The United States, on Nov. 5, implemented sanctions against Iran, where the U.S. Treasury Department explained as the largest ever single-day action targeting the Iranian regime. While the sanctions were seemingly targeting Iran’s growing nuclear program, the FDD (Foundation for Defense of Democracies), a think tank which waver between nonpartisan, hawkish, and neoconservative in terms of its political leanings, argued in a report published Tuesday that the U.S. should be concerned about the Cybersecurity implications of the new sanctions.
In the report, FDD indicated a 2016 study from MalCrawler, a computer security firm, which studied the actions and efforts to weigh the intentions of malicious cyber operators in various countries. The report described that Iran has a lack of conventional forms of military, geopolitical power, and economic system, so it uses asymmetric capabilities to wage war against the U.S. and its allies. As its asymmetric capabilities toolbox has previously included taking hostages, sponsoring terrorist activities, and overseas assassinations, the foundation argued that Iran has added cyber-enabled economic warfare to its toolbox. Iran has already responsible for data theft and extortion against HBO, Shamoon 2 (destructive malware against Saudi government ministries and companies), APT33 (cyber penetration and trade secret theft against a U.S. aerospace company, Saudi aviation conglomerates, and a South Korean petrochemical company), and APT Leafminer (cyber infiltration against governments and businesses in the Middle East), and other attacks.
As the report described that the sanctions threaten to further destabilize an economy whose currency is already in free fall and appears headed for a deep recession. As their economy deteriorates, FDD anticipated that the nation, which is already inclined to aggressive and destructive cyber activities, may become far more hostile online. While this seems to be an awful warning, the report provided recommendations to U.S leaders to counter Iranian Cyber behavior.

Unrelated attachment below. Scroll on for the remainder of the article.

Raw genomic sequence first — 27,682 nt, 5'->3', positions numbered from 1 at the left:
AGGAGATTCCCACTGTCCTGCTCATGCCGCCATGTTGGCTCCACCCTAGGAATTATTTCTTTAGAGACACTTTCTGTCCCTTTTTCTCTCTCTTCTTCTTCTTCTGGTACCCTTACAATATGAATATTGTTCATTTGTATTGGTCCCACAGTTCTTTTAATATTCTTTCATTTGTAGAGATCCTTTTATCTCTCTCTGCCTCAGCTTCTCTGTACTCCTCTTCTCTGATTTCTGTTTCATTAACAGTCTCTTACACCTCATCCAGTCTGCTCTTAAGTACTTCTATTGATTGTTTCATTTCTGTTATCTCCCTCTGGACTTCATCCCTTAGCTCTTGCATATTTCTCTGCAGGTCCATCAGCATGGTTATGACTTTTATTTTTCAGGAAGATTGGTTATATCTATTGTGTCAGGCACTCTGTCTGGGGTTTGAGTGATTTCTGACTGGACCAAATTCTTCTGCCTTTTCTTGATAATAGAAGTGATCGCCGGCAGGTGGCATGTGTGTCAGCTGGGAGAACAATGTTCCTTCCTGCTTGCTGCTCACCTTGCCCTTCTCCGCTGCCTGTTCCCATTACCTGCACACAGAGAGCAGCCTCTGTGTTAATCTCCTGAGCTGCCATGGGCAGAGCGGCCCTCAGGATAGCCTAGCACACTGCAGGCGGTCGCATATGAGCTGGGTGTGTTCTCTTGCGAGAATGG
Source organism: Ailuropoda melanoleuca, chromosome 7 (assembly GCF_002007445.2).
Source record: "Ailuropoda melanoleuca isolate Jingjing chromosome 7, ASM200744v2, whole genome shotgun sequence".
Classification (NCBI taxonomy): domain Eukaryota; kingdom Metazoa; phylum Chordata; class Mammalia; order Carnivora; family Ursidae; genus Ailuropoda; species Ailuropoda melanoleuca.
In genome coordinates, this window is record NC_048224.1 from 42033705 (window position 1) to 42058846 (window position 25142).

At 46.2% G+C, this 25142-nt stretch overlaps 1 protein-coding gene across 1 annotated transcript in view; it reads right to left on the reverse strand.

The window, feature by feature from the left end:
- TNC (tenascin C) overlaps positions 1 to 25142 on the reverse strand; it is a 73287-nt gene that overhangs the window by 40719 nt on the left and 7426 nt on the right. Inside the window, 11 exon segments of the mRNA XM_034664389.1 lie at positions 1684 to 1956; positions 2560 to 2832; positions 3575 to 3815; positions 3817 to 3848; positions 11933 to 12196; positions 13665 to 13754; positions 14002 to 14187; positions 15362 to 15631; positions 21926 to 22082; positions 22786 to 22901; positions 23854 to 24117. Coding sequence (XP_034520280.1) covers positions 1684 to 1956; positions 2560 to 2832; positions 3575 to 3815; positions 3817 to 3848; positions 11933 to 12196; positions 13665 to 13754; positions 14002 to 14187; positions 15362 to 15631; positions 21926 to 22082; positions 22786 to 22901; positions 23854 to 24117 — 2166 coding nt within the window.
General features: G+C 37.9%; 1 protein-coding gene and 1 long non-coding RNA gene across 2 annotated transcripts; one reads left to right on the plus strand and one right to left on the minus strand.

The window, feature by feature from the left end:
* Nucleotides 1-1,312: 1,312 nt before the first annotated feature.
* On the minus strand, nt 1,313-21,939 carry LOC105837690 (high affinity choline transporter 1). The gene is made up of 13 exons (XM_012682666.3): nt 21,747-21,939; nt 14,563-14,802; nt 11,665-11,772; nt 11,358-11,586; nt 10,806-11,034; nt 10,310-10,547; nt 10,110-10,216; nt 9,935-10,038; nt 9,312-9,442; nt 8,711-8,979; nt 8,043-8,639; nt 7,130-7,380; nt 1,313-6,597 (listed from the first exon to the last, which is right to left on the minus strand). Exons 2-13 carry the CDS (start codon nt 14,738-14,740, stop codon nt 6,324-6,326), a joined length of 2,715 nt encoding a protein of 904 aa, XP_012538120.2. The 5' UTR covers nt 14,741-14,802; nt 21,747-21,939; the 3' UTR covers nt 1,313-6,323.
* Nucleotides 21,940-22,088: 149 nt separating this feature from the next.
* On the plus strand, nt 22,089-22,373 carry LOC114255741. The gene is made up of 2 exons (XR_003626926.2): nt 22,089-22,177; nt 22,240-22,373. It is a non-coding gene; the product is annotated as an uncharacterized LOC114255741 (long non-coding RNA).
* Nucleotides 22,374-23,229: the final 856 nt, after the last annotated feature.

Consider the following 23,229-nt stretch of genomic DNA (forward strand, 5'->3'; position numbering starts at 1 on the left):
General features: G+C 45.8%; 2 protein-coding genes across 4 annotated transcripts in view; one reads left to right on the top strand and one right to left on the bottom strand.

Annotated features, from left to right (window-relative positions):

The report said that to counter the Islamic Republic’s malicious cyber activity, Washington must be prepared to impose significant costs on the leadership in Tehran and to use cyber and kinetic means to hold at risk the Islamic Republic’s most valuable assets. At the same time, Washington must work with its allies and the private sector to strengthen defenses so that Iranian operations are less likely to succeed. The report also added that as the Islamic Republic’s capabilities do not match those of China and Russia, its cyber capabilities are hazardous to U.S. national security and rapidly maturing.
In the end, the report argued that while Iran doesn’t have the cyber capabilities of China, Russia, or North Korea, Tehran is willing to take greater risks and cause greater destruction. If U.S. lawmakers begin to commence more robust defensive initiatives with allies and the private sector and simultaneously prepare cyber and kinetic countermeasures, Washington may well thwart a more devastating cyber battle in the future.